The Problem with Preservation

The Preservation Alliance of Greater Philadelphia works to “actively promote the appreciation, protection, and appropriate use and development of the Philadelphia region’s historic buildings, communities and landscapes.” I was intrigued by the question posed by Professor Bruggeman at the end of our discussion with Patrick Grossi. How does one balance between the preservation of important historic sites, encourage redevelopment, and avoid indulging in the glorification of a white-washed past? Preservation is a complex problem. Freeman Tilden said the “protection and preservation of the physical memorials of our natural and historic origins is primary, of course.”

But, what if these natural and historic wonders only tell a small percentage of the story?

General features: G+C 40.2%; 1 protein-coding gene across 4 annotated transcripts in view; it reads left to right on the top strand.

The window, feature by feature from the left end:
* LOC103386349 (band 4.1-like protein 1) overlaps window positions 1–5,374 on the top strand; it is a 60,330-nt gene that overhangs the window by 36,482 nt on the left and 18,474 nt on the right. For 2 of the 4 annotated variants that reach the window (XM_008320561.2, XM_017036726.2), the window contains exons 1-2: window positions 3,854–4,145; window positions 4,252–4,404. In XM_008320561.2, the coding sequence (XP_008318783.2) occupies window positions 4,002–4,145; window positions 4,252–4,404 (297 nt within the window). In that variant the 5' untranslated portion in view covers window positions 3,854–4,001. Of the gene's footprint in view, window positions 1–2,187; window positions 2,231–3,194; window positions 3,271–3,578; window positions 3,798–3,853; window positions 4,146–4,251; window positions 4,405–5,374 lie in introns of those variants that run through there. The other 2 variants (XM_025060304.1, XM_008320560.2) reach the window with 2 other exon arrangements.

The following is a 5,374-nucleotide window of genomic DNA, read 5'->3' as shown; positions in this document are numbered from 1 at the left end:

In a way, I feel that this week’s discussion goes hand-in-hand with last week’s visit to Eastern State Penitentiary. At one point, the Penitentiary entered the National registry of historic places in 1965 (while it was still an active prison). Eastern State’s preservation is a testament to themes discussed in Amy Tyson’s work. How does one preserve the nature of a site, but also create an inclusive experience for all those who visit or engage with the area. As developers gobble up area in developing communities, such as Fishtown and NoLibs, the history of these areas is erased. The history of these areas ranges from the 18th-century farmland to 21st-century urban sprawl.

How can cities avoid the complete obliteration of historic and authentic structures worth saving? They can move towards “adaptive reuse” programs. Adaptive reuse encourages the redevelopment of existing structures to accommodate new use. Adaptive reuse allows for the integral structure to remain while encouraging new development.